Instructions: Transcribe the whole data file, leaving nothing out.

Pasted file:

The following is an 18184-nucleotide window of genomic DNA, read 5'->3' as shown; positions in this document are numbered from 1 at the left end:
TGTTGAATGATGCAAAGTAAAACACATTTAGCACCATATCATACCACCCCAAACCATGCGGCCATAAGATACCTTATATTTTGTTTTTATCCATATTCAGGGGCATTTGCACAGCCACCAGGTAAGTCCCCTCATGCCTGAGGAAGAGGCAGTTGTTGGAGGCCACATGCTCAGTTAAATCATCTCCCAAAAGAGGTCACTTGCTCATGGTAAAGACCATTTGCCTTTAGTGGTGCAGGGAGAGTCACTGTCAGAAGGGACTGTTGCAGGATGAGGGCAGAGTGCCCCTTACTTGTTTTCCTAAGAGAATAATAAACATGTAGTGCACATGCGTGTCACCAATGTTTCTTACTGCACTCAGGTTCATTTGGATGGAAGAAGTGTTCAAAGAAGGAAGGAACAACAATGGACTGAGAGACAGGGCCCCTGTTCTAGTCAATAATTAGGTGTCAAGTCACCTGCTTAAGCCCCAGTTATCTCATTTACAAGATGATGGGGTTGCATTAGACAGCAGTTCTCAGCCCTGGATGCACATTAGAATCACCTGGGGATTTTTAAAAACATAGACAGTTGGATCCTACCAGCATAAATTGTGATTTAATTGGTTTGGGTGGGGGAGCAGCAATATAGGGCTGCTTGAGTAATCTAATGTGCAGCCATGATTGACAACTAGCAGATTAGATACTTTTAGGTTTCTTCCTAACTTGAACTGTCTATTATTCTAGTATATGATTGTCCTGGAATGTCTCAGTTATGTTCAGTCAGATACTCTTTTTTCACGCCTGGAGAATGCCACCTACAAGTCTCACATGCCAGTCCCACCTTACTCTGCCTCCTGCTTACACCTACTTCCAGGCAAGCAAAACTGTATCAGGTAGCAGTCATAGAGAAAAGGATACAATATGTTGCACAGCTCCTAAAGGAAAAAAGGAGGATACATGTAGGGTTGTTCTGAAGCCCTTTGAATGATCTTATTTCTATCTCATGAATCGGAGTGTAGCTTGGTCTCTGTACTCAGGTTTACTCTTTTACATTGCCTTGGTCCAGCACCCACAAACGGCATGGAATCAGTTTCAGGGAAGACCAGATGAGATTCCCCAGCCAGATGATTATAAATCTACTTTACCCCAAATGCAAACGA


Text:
The following is an 18184-nucleotide window of genomic DNA, read 5'->3' as shown; positions in this document are numbered from 1 at the left end:
TGTTGAATGATGCAAAGTAAAACACATTTAGCACCATATCATACCACCCCAAACCATGCGGCCATAAGATACCTTATATTTTGTTTTTATCCATATTCAGGGGCATTTGCACAGCCACCAGGTAAGTCCCCTCATGCCTGAGGAAGAGGCAGTTGTTGGAGGCCACATGCTCAGTTAAATCATCTCCCAAAAGAGGTCACTTGCTCATGGTAAAGACCATTTGCCTTTAGTGGTGCAGGGAGAGTCACTGTCAGAAGGGACTGTTGCAGGATGAGGGCAGAGTGCCCCTTACTTGTTTTCCTAAGAGAATAATAAACATGTAGTGCACATGCGTGTCACCAATGTTTCTTACTGCACTCAGGTTCATTTGGATGGAAGAAGTGTTCAAAGAAGGAAGGAACAACAATGGACTGAGAGACAGGGCCCCTGTTCTAGTCAATAATTAGGTGTCAAGTCACCTGCTTAAGCCCCAGTTATCTCATTTACAAGATGATGGGGTTGCATTAGACAGCAGTTCTCAGCCCTGGATGCACATTAGAATCACCTGGGGATTTTTAAAAACATAGACAGTTGGATCCTACCAGCATAAATTGTGATTTAATTGGTTTGGGTGGGGGAGCAGCAATATAGGGCTGCTTGAGTAATCTAATGTGCAGCCATGATTGACAACTAGCAGATTAGATACTTTTAGGTTTCTTCCTAACTTGAACTGTCTATTATTCTAGTATATGATTGTCCTGGAATGTCTCAGTTATGTTCAGTCAGATACTCTTTTTTCACGCCTGGAGAATGCCACCTACAAGTCTCACATGCCAGTCCCACCTTACTCTGCCTCCTGCTTACACCTACTTCCAGGCAAGCAAAACTGTATCAGGTAGCAGTCATAGAGAAAAGGATACAATATGTTGCACAGCTCCTAAAGGAAAAAAGGAGGATACATGTAGGGTTGTTCTGAAGCCCTTTGAATGATCTTATTTCTATCTCATGAATCGGAGTGTAGCTTGGTCTCTGTACTCAGGTTTACTCTTTTACATTGCCTTGGTCCAGCACCCACAAACGGCATGGAATCAGTTTCAGGGAAGACCAGATGAGATTCCCCAGCCAGATGATTATAAATCTACTTTACCCCAAATGCAAACGA